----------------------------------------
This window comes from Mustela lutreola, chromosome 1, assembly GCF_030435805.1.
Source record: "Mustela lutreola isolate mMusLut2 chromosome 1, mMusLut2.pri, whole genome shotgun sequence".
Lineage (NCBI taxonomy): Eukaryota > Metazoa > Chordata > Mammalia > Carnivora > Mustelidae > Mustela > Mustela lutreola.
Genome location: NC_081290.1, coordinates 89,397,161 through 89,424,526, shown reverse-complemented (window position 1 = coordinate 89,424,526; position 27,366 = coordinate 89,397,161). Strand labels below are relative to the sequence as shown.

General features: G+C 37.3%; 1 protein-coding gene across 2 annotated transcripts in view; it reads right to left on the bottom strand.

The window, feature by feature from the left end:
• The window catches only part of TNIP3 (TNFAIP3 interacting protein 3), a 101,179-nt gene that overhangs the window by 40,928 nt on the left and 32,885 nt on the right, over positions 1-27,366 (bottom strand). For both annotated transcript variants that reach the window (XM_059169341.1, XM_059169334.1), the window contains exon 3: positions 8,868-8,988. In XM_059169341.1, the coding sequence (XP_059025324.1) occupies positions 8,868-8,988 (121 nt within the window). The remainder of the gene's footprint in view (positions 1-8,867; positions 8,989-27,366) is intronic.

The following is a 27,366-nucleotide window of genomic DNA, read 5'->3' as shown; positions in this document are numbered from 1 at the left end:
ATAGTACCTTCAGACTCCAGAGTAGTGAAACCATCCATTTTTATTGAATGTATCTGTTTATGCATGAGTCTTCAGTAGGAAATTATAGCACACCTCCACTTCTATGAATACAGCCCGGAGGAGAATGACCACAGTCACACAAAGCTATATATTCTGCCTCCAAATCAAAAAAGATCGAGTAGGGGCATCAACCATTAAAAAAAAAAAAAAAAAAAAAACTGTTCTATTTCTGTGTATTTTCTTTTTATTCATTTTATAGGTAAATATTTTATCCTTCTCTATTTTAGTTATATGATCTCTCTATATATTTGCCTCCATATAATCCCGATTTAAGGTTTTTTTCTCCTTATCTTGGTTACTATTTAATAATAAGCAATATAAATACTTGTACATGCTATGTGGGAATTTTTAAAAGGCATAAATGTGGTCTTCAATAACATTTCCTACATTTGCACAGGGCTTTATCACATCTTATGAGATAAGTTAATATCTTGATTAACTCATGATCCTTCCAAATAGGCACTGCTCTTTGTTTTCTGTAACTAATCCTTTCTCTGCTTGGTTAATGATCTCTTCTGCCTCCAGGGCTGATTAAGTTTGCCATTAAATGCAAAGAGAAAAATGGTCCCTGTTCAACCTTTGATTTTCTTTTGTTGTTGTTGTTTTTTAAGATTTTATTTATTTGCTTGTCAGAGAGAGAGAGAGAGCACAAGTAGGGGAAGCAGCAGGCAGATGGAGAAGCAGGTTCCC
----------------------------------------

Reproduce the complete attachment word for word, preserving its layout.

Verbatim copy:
This window comes from Mustela lutreola, chromosome 1, assembly GCF_030435805.1.
Source record: "Mustela lutreola isolate mMusLut2 chromosome 1, mMusLut2.pri, whole genome shotgun sequence".
Lineage (NCBI taxonomy): Eukaryota > Metazoa > Chordata > Mammalia > Carnivora > Mustelidae > Mustela > Mustela lutreola.
Genome location: NC_081290.1, coordinates 89,397,161 through 89,424,526, shown reverse-complemented (window position 1 = coordinate 89,424,526; position 27,366 = coordinate 89,397,161). Strand labels below are relative to the sequence as shown.

General features: G+C 37.3%; 1 protein-coding gene across 2 annotated transcripts in view; it reads right to left on the bottom strand.

The window, feature by feature from the left end:
• The window catches only part of TNIP3 (TNFAIP3 interacting protein 3), a 101,179-nt gene that overhangs the window by 40,928 nt on the left and 32,885 nt on the right, over positions 1-27,366 (bottom strand). For both annotated transcript variants that reach the window (XM_059169341.1, XM_059169334.1), the window contains exon 3: positions 8,868-8,988. In XM_059169341.1, the coding sequence (XP_059025324.1) occupies positions 8,868-8,988 (121 nt within the window). The remainder of the gene's footprint in view (positions 1-8,867; positions 8,989-27,366) is intronic.

The following is a 27,366-nucleotide window of genomic DNA, read 5'->3' as shown; positions in this document are numbered from 1 at the left end:
ATAGTACCTTCAGACTCCAGAGTAGTGAAACCATCCATTTTTATTGAATGTATCTGTTTATGCATGAGTCTTCAGTAGGAAATTATAGCACACCTCCACTTCTATGAATACAGCCCGGAGGAGAATGACCACAGTCACACAAAGCTATATATTCTGCCTCCAAATCAAAAAAGATCGAGTAGGGGCATCAACCATTAAAAAAAAAAAAAAAAAAAAAACTGTTCTATTTCTGTGTATTTTCTTTTTATTCATTTTATAGGTAAATATTTTATCCTTCTCTATTTTAGTTATATGATCTCTCTATATATTTGCCTCCATATAATCCCGATTTAAGGTTTTTTTCTCCTTATCTTGGTTACTATTTAATAATAAGCAATATAAATACTTGTACATGCTATGTGGGAATTTTTAAAAGGCATAAATGTGGTCTTCAATAACATTTCCTACATTTGCACAGGGCTTTATCACATCTTATGAGATAAGTTAATATCTTGATTAACTCATGATCCTTCCAAATAGGCACTGCTCTTTGTTTTCTGTAACTAATCCTTTCTCTGCTTGGTTAATGATCTCTTCTGCCTCCAGGGCTGATTAAGTTTGCCATTAAATGCAAAGAGAAAAATGGTCCCTGTTCAACCTTTGATTTTCTTTTGTTGTTGTTGTTTTTTAAGATTTTATTTATTTGCTTGTCAGAGAGAGAGAGAGAGCACAAGTAGGGGAAGCAGCAGGCAGATGGAGAAGCAGGTTCCC